• Cecilia Viana

Keep your sentences right; don't do this! (Part 1)

In this post, we are going to explore how to make positive sentences, more specifically, how to avoid the four mistakes I see more often.

Remember this: you don’t have to be perfect and panic if you make mistakes. Your objective should be to be clear and to make yourself understood easily. Sometimes, when you are learning a language, your mother tongue can influence the way you structure sentences. You can end up using Spanglish, for example: using English words and Spanish grammar. This can be very confusing for the listener, so make things easier for the other person by avoiding these common mistakes.

Mistake 1

Look at these sentences. What's wrong with them?

Finish late every day.

Rains every day in Auckland.

Is amazing!

Did you discover the problem? I hope you have said that the problem is.... that there is no subject! In English, sentences always need a subject:

I finish late every day.

It rains every day in Auckland.

It is amazing!

This is confusing because in Spanish, it is possible to start a sentence without a subject. For example, it is correct to say ‘termino tarde todos los días’, ‘llueve todos los días en Auckland’, y ‘es increíble!’

Mistake 2:

Now look at these sentences. What's wrong with them?

My boss he is very strict.

Oprah she has a very popular talk show.

What is the problem here? The problem is that... there is an extra subject! You know you need to start with a subject, but don’t repeat it! My boss and he are the same person; it doesn’t make sense to use the pronoun right after the subject. Simply say:

My boss is very strict, or he is very strict.

Oprah has a very popular talk show, or she has a very popular talk show.

Mistake 3:

Look at the following sentences now. What's wrong with them?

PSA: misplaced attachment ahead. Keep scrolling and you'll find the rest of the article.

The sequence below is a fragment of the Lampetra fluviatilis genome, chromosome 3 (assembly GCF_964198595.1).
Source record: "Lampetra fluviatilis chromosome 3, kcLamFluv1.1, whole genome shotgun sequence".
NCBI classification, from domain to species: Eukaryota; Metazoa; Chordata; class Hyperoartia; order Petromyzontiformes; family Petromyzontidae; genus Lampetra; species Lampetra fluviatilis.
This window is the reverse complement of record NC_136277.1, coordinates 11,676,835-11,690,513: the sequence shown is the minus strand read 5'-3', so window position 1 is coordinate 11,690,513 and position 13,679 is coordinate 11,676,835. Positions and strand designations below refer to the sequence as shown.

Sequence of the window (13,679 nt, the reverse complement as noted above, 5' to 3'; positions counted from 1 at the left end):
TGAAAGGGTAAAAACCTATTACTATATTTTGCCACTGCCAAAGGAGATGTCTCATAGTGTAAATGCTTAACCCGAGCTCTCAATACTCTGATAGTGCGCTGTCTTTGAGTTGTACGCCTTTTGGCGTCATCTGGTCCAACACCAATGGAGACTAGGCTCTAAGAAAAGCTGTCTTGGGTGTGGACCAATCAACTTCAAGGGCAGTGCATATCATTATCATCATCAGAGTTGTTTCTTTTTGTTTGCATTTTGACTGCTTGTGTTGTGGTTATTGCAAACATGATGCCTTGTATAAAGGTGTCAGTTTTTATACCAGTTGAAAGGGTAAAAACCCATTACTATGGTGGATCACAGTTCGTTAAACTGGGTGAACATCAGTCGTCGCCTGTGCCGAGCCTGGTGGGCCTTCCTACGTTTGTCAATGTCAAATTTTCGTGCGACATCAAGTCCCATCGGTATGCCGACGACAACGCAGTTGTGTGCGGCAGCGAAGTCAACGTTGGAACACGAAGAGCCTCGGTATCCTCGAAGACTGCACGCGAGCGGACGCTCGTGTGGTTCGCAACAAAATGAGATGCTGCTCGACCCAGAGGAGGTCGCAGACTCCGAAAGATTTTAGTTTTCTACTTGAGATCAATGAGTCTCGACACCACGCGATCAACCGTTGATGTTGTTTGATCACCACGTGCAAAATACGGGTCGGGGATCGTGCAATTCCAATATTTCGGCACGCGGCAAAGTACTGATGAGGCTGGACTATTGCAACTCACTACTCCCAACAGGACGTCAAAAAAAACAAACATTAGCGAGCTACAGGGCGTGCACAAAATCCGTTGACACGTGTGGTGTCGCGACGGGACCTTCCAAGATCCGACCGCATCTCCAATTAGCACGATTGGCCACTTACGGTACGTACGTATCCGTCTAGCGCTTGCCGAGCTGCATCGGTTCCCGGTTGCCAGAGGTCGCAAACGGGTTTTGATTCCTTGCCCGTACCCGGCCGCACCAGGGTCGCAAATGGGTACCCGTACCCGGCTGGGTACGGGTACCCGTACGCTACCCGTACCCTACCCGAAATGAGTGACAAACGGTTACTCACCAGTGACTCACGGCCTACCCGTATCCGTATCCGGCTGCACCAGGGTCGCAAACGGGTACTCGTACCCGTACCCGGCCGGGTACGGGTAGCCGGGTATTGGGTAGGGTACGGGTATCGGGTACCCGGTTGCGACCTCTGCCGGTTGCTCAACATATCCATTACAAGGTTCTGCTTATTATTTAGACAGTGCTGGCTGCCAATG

I’m live in a flat in the CBD.

I’m work at Google.

We’re have lunch together.

Do you see what's wrong? The problem is... using the verb to be when it is not necessary. Remember to be means ser or estar, so if you don’t want to say soy or estoy, don’t use it. I think some of us have been traumatised with the verb to be at school; every year we studied the verb to be again and again, so now we want to put it everywhere. But please, don’t!

I live in a flat in the CBD.

I work at Google.

We have lunch together.

The verb to be can be next to another verb in the continuous tenses, like in these cases:

I’m living in a flat. (Estoy viviendo...)

I’m working at Google. (Estoy trabajando...)

We’re having lunch together. (Estamos almorzando...)

Mistake 4:

Now look at these final sentences. What's the problem with them?

Always I arrive on time.

Never she keeps her promises.

Can you see the mistake? The problem is... that the word order is wrong. These sentences need to start with the subject. Adverbs of frequency typically go between the subject and verb. Not always, though. Sometimes can start a sentence, go between the subject and the verb, or go at the end.

I always arrive on time.

She never keeps her promises.

I sometimes arrive on time. / Sometimes, I arrive on time. / I arrive on time sometimes.

So, to recap:

Make sure that:

  • your sentence has a subject

  • you don’t repeat the subject

  • you don’t add the verb to be before every verb

  • you start your sentence with the subject (not an adverb of frequency, unless it is sometimes).

Remember that the goal is to be easy to understand, not to be perfect. Pay attention when you speak to make sure you don’t make these mistakes, and be as clear as you can.

If you want to avoid making other common mistakes, watch this!

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